Third, and very important, SENATORS AND CONGRESSMEN receive VERY GENEROUS health care benefits, and are not taxed for them, and they're paid for BY THE GOVERNMENT, and WHO ARE THEY to deny similar benefits to others? Are they THAT MUCH BETTER THAN WE ARE??

It is important to keep mentioning all three points, especially the last, because we need to open the OVERTON WINDOW to a wider public discussion! Check it out! Get with it!!
  • From Wikipedia: Overton window
    The Overton window is a concept in political theory, named after its originator, Joe Overton, former vice president of the Mackinac Center for Public Policy. It describes a "window" in the range of public reactions to ideas in public discourse, in a spectrum of all possible options on an issue. Overton described a method for moving that window, thereby including previously excluded ideas, while excluding previously acceptable ideas. The technique relies on people promoting ideas even less acceptable than the previous "outer fringe" ideas. That makes those old fringe ideas look less extreme, and thereby acceptable. The idea is that priming the public with fringe ideas intended to be and remain unacceptable, will make the real target ideas seem more acceptable by comparison.
Ezra Klein: Public Wants Fewer Jobs, More Severe Recession

The NBC/Wall Street Journal poll that emerged last week got a lot of attention for finding that 76 percent of Americans think the choice of a public plan is important for health reform. That cheered progressives, for obvious reasons. But looking through the whole poll, there's actually quite a bit that augurs poorly for Obama's agenda. Check out this bit on priorities, for instance:


Elsewhere, 58 percent think that "the President and the Congress should worry more about keeping the budget deficit down, even though it may mean it will take longer for the economy to recover." Fifty-three percent think the government was wrong to bail out Chrysler and GM. A 39 percent plurality thinks the stimulus was a bad idea.

This isn't, of course, the first time that the American people have had pretty terrible opinions about how to handle the economy. Paul Krugman dug up some striking numbers from 1935 showing that 70 percent of Americans wanted the Roosevelt administration to balance the budget, and the White House, heeding public opinion, promptly contracted its economic policy and tossed the country into the brutal 1937 recession.

Which is to say, there are three ways of reading this poll. One is to say that Americans are concerned with federal spending and government intervention. Another is to say that Americans don't understand macroeconomics. And another is to say that Americans want a radically higher unemployment rate and a much more severe recession.

Which gets to one of the difficulties posed by this sort of poll. The obvious way to report the results is that the public is growing skeptical of Obama's agenda. But for all that, the public is pretty likely to also respond negatively to an economic collapse. A poll can tell you a lot about what a voter doesn't like in this reality. It's not always so good about distinguishing between the relevant alternatives. That, in theory, is David Axelrod's job.

digby: 1996

Over at the Economix blog at the NY Times, Catherine Rampell took a look at the correlation between actual government deficits over the years and how the public perceived them, according to the Gallup poll:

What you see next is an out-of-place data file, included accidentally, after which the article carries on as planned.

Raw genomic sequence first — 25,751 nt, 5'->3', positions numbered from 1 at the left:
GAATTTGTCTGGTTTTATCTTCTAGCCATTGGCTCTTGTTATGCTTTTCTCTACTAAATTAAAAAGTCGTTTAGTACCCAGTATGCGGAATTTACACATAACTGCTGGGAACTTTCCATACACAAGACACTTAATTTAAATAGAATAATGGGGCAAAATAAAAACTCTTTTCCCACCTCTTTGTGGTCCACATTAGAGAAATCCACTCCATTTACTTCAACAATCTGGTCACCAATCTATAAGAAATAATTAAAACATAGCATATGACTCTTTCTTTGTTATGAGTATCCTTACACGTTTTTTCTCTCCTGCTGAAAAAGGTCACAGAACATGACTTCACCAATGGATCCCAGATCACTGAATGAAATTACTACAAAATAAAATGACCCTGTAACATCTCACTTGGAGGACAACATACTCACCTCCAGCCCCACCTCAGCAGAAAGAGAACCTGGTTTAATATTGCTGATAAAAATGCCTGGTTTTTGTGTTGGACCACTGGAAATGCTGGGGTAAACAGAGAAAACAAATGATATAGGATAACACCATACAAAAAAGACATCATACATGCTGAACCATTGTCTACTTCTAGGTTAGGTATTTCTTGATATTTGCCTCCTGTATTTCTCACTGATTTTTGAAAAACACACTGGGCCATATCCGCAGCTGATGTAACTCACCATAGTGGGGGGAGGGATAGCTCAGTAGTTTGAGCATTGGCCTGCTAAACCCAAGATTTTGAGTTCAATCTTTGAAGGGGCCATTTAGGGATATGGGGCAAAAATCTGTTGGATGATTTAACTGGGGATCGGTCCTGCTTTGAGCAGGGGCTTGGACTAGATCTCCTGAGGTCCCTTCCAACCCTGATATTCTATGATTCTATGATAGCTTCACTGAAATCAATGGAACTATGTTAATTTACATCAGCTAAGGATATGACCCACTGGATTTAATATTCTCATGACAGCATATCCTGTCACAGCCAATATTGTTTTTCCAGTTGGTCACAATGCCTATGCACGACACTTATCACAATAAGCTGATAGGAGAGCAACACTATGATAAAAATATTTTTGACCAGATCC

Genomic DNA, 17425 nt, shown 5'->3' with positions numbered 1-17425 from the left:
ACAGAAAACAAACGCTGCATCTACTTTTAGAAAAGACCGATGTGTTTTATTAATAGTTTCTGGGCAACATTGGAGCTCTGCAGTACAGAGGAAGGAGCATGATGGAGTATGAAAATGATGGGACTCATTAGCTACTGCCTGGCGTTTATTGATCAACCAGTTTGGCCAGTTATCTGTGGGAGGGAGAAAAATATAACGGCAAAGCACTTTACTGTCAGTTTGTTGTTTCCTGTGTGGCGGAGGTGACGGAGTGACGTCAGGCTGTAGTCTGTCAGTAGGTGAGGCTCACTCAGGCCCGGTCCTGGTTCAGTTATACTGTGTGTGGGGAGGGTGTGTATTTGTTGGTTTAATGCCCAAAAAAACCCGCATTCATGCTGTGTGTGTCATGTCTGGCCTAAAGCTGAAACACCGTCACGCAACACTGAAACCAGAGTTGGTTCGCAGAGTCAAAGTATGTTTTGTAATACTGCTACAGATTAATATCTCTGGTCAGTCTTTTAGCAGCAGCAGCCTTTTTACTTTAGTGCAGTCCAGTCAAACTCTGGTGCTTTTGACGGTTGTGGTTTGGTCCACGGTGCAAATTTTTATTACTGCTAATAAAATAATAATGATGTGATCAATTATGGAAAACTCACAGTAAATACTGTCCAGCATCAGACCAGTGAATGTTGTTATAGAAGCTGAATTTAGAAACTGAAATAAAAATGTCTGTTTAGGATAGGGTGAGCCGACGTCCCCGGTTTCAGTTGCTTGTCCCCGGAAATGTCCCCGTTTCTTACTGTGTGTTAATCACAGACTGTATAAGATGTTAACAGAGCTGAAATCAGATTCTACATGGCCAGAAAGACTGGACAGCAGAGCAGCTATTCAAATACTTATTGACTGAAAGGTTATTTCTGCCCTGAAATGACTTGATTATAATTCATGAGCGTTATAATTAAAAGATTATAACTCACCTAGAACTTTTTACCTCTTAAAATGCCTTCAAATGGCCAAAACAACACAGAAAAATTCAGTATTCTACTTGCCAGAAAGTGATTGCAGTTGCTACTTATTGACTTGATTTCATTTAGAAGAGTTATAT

If public worries about the nation’s fiscal health were perfectly related to the nation’s actual fiscal health, these two charts should be near-mirror images of each other.

That is, when the deficit represents a higher percentage of G.D.P. (i.e., the red bars pointing downward get longer), you should see more people naming the federal budget as the country’s most pressing issue (i.e., the blue bars going upward should also get longer).
Read the whole post for a long explanation and many caveats about these numbers and why they should be taken with a grain of salt, even if they are interesting.

I am interested more in the fact that the public obsession with the deficit tracks very closely with the rise of the anti-tax conservative movement, actually peaking at a time when the deficit was in very serious retreat and turning into surplus. Large numbers of people still believed it was rising.

The fiscal scolds don't stop when the numbers turn around. They keep up the fear mongering because it isn't really about balanced budgets or paying down debt. It's about keeping government from bringing positive results to the people. As long as they can keep people focused on debt, whether it exists or not, they always have the rationale to stop any sort of government action that could empower average citizens.

It's no mystery why George W. Bush was so anxious to spend that surplus he inherited as soon as possible, or why Alan Greenspan actually said that surpluses were dangerous to the economy. Their whole program is undermined if people aren't living under the impression that the economy is hamstrung by so much debt that the whole thing is in danger of coming apart at the seams if they don't (perversely) keep cutting taxes and cutting spending. People hear that enough, they just absorb it and it becomes conventional wisdom.

Deficits are an abstract concept that people end up using it as a proxy for "financial responsibility" which is extremely imprecise, since the government is responsible for a whole lot of things besides the budget. But until somebody comes up with something that makes more sense to average folks, the deficit boogeyman will be a powerful symbol that can be used by both parties to keep the government from challenging the status quo.

No comments:

Post a Comment